I just wanted to add support to what Nellie K Adaba wrote by pointing out that most serious sex offenders such as rapists often start with low level offences such as peeping or groping, and rapists sometimes escalate to killing their victims. This is why even minor crimes that indicate a propensity to violate women sexually must be taken seriously for the sake of women and for the sake of the man or juvenile offender involved so that he does not escalate and ruin his own life too. In Singapore, males sixteen and up are given a minor caning involving just a very few strokes of the cane (instead of the much greater number of strokes given to men who rape) for crimes such as groping a woman. This helps to prevent or nip problems in the bud. This also promotes respect for women because the seriousness of the punishment helps men to appreciate how serious and taboo such crimes are. Personally, I live my life as if such laws are in place where I live, and that thought experiment has massively increased my respect for women. I am sorry that women do not have the sense of security, justice, and being valued that would come from having such laws in place.

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Nellie K Adaba
Nellie K Adabaabout a year ago

That's why most women don't trust any man who does cat calling, because they could be rapists, killers, and other things.

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Siyus Copetallus
Siyus Copetallusabout a year ago

Thank you for sharing.

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Karen C.
Karen Cabout a year ago

From a young age, my parents have always said "do not walk alone in the streets". This is important, because so many women are assaulted or harassed. People should also teach boys and girls to respect others as children and adults, because this is equally as important.

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Joemar Karvelis
Joemar Karvelisabout a year ago

Thanks

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Mari 's
Mari 'sabout a year ago

This is something very scary and real I'm happy to see awareness being raised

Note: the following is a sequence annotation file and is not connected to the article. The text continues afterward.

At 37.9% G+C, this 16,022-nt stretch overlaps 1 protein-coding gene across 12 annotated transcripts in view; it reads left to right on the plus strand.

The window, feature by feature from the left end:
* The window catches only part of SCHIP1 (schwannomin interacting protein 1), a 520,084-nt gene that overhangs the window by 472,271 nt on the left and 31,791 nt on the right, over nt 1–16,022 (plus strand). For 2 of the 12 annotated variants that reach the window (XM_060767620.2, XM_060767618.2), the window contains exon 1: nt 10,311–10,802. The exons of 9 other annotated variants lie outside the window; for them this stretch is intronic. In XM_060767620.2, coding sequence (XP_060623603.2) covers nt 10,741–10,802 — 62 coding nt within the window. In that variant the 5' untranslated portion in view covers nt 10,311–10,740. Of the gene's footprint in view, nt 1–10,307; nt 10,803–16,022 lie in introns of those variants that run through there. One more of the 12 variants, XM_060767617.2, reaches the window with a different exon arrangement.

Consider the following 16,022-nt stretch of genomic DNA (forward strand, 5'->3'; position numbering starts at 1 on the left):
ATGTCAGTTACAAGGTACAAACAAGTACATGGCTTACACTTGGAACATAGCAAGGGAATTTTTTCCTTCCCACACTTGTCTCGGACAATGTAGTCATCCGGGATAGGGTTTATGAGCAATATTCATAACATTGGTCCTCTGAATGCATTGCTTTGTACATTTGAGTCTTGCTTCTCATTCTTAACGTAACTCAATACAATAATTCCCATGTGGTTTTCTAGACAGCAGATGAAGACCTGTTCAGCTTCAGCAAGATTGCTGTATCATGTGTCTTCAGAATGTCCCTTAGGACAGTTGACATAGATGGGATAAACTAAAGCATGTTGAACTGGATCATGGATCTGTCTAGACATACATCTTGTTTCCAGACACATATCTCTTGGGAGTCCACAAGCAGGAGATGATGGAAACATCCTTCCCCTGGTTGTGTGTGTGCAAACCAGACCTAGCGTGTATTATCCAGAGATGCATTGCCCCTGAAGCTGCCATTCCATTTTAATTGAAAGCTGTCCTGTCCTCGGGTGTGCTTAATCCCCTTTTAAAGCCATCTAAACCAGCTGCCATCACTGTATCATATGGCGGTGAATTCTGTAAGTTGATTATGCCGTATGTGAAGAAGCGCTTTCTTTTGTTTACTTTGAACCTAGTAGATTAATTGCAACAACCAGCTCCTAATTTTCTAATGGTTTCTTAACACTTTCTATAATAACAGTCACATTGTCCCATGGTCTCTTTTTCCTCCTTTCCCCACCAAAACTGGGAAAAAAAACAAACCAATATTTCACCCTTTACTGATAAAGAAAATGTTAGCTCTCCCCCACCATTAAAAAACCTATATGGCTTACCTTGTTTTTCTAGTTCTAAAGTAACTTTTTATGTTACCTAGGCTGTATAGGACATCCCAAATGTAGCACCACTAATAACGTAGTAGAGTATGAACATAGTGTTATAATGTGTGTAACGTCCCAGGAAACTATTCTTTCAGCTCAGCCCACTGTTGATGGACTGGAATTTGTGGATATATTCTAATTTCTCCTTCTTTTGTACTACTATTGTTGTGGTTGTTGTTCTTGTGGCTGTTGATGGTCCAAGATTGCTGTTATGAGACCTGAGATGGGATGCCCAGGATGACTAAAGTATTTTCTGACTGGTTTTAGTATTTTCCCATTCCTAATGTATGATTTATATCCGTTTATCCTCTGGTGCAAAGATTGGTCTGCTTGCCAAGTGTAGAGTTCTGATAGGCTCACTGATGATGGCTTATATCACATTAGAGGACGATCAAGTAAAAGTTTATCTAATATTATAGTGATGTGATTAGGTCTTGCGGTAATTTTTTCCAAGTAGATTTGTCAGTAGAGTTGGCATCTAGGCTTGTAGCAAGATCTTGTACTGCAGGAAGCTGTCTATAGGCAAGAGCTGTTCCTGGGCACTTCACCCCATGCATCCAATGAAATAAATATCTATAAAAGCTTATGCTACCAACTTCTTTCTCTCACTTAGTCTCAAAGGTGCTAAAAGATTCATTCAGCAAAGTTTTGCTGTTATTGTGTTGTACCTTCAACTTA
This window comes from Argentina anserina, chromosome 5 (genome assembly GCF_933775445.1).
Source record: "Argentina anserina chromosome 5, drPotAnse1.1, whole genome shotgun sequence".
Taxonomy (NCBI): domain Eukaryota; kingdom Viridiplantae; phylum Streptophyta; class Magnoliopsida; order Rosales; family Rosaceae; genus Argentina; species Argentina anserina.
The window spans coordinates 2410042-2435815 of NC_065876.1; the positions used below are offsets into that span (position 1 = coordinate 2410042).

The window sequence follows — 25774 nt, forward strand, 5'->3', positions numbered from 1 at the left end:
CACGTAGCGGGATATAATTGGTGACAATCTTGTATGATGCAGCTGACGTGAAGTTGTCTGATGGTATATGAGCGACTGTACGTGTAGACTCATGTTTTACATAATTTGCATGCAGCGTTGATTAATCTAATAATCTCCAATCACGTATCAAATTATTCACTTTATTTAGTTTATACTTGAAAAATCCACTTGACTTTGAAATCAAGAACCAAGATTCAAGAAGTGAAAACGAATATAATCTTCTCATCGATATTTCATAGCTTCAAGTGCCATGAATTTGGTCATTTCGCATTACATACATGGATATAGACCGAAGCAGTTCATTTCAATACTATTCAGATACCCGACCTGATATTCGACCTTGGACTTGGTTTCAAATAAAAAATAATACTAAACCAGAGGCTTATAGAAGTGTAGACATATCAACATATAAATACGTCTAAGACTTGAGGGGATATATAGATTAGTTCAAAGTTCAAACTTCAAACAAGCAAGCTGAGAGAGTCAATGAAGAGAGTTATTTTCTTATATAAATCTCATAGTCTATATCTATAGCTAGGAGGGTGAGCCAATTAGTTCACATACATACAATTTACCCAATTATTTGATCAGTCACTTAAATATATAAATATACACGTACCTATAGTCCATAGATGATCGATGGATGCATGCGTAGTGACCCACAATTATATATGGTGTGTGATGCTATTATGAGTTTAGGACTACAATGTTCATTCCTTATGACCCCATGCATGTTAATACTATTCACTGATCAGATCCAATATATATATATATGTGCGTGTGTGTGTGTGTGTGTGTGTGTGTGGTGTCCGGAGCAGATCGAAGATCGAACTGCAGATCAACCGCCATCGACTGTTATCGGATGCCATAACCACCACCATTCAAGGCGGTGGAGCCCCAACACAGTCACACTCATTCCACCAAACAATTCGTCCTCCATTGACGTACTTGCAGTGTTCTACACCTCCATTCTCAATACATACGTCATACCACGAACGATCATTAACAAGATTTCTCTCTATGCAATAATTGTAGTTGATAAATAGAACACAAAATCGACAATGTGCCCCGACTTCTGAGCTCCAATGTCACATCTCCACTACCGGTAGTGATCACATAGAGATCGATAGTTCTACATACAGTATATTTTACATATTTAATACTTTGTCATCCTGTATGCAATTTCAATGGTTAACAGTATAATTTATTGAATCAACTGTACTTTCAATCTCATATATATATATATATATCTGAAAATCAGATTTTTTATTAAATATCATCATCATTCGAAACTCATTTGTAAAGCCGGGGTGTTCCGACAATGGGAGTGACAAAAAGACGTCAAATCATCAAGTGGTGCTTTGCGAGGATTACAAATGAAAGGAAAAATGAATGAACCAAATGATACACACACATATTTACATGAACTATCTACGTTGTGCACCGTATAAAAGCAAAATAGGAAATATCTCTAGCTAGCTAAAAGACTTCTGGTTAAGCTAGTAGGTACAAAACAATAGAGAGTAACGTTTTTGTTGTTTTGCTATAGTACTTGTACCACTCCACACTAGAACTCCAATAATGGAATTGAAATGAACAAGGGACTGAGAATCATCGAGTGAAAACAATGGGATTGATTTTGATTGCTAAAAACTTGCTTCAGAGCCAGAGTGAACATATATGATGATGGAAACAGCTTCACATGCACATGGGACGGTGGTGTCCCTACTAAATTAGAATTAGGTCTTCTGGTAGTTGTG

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Deborah W.
Deborah Wabout a year ago

Street harassment, when taken to the extreme IS terrifying. More than just the annoyance of catcalls when walking by construction sites, nearly half say they’ve been physically threatened by tactics like getting flashed, followed and touched sexually.
People who think it's a stretch to connect catcalls with assault and attempted murder should follow the patterns, screw their heads on tighter, and recalculate how and where the problems began -- as well as how and why they are allowed to continue unaddressed.
For example, the 2014 mass shooting at Santa Barbara as punishment for women who rejected him -- 6 unknown innocents. Yet mental health, and even the red flags that announce disfunction every day are ignored or hidden. WHY?
Teach your children well (INCLUDING RESPECT), invest in their growth with appropriate guidance (and additional help if called for -- who knows better than the source of that life). Of course this assumes the parents and/or mentors are qualified themselves ... often difficult to imagine with the length of time gone by unaddressed.
Focus should NOT be solely on EXTREME cases. They are, after all, only the end-result of root causes gone untreated.

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Richard Anonymous
Richard Anonymousabout a year ago

I have read what women have written about always having to be careful, feeling like prey, and feeling afraid. We can never have harmony and respect between the genders until the testosterone-fueled impulses of men are more effectively brought under control, and this can only be done through consequences with real and swift impact such as heavy fines for street harassment and a return to flogging (administered as humanely as possible in addition to a prison term and counselling) for physical violations against women by men if they are sane (or custodial psychiatric treatment if they are not). Flogging might sound extreme, but it was found to be effective in the past -- and consider the civilizing impact it has had on male conduct according to crime stats and the accounts of people who live in nations such as Singapore and Malaysia in the present. The punishment also needs to be stiff to allow women to fee safer and feel that there is justice.